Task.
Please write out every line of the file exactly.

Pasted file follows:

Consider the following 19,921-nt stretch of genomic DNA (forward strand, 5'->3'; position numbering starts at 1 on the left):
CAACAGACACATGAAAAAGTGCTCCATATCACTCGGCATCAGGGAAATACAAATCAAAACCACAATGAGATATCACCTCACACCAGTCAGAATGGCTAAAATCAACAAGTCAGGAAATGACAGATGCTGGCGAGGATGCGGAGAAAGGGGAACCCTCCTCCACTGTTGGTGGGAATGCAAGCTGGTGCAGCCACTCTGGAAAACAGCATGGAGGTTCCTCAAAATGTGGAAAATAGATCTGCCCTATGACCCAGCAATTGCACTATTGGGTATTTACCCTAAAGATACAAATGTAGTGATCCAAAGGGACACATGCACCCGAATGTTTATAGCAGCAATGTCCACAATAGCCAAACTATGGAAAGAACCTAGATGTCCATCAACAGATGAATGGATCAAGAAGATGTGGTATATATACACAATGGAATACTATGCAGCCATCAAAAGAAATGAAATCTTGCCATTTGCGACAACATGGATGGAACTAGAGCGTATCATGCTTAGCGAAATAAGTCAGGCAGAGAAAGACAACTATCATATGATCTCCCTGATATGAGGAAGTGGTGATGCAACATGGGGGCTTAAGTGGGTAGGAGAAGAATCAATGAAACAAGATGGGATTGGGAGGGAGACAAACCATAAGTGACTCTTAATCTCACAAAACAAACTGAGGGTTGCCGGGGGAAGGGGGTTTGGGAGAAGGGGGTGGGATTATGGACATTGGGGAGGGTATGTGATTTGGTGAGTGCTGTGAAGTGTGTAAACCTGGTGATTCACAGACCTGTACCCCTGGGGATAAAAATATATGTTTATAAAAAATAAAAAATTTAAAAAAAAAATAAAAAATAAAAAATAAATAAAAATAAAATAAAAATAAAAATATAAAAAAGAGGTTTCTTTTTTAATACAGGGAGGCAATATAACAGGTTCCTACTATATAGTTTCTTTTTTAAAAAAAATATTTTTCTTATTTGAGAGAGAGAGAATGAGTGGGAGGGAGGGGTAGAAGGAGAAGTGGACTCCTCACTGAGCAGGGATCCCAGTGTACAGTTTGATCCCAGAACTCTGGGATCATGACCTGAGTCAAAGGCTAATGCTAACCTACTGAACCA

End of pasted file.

Consider the following 19,921-nt stretch of genomic DNA (forward strand, 5'->3'; position numbering starts at 1 on the left):
CAACAGACACATGAAAAAGTGCTCCATATCACTCGGCATCAGGGAAATACAAATCAAAACCACAATGAGATATCACCTCACACCAGTCAGAATGGCTAAAATCAACAAGTCAGGAAATGACAGATGCTGGCGAGGATGCGGAGAAAGGGGAACCCTCCTCCACTGTTGGTGGGAATGCAAGCTGGTGCAGCCACTCTGGAAAACAGCATGGAGGTTCCTCAAAATGTGGAAAATAGATCTGCCCTATGACCCAGCAATTGCACTATTGGGTATTTACCCTAAAGATACAAATGTAGTGATCCAAAGGGACACATGCACCCGAATGTTTATAGCAGCAATGTCCACAATAGCCAAACTATGGAAAGAACCTAGATGTCCATCAACAGATGAATGGATCAAGAAGATGTGGTATATATACACAATGGAATACTATGCAGCCATCAAAAGAAATGAAATCTTGCCATTTGCGACAACATGGATGGAACTAGAGCGTATCATGCTTAGCGAAATAAGTCAGGCAGAGAAAGACAACTATCATATGATCTCCCTGATATGAGGAAGTGGTGATGCAACATGGGGGCTTAAGTGGGTAGGAGAAGAATCAATGAAACAAGATGGGATTGGGAGGGAGACAAACCATAAGTGACTCTTAATCTCACAAAACAAACTGAGGGTTGCCGGGGGAAGGGGGTTTGGGAGAAGGGGGTGGGATTATGGACATTGGGGAGGGTATGTGATTTGGTGAGTGCTGTGAAGTGTGTAAACCTGGTGATTCACAGACCTGTACCCCTGGGGATAAAAATATATGTTTATAAAAAATAAAAAATTTAAAAAAAAAATAAAAAATAAAAAATAAATAAAAATAAAATAAAAATAAAAATATAAAAAAGAGGTTTCTTTTTTAATACAGGGAGGCAATATAACAGGTTCCTACTATATAGTTTCTTTTTTAAAAAAAATATTTTTCTTATTTGAGAGAGAGAGAATGAGTGGGAGGGAGGGGTAGAAGGAGAAGTGGACTCCTCACTGAGCAGGGATCCCAGTGTACAGTTTGATCCCAGAACTCTGGGATCATGACCTGAGTCAAAGGCTAATGCTAACCTACTGAACCA